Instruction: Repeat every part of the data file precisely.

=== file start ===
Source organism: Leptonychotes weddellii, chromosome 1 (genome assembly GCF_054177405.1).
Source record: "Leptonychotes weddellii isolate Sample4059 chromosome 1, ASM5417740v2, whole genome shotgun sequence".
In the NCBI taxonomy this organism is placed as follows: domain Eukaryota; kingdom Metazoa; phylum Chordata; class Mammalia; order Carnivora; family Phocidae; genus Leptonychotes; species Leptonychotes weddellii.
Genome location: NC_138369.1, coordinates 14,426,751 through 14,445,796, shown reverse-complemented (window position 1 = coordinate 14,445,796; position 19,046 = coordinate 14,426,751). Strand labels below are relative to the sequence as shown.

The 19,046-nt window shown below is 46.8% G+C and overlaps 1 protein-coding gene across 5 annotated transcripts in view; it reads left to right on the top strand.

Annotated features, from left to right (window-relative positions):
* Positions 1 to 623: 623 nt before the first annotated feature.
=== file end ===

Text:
Source organism: Leptonychotes weddellii, chromosome 1 (genome assembly GCF_054177405.1).
Source record: "Leptonychotes weddellii isolate Sample4059 chromosome 1, ASM5417740v2, whole genome shotgun sequence".
In the NCBI taxonomy this organism is placed as follows: domain Eukaryota; kingdom Metazoa; phylum Chordata; class Mammalia; order Carnivora; family Phocidae; genus Leptonychotes; species Leptonychotes weddellii.
Genome location: NC_138369.1, coordinates 14,426,751 through 14,445,796, shown reverse-complemented (window position 1 = coordinate 14,445,796; position 19,046 = coordinate 14,426,751). Strand labels below are relative to the sequence as shown.

The 19,046-nt window shown below is 46.8% G+C and overlaps 1 protein-coding gene across 5 annotated transcripts in view; it reads left to right on the top strand.

Annotated features, from left to right (window-relative positions):
* Positions 1 to 623: 623 nt before the first annotated feature.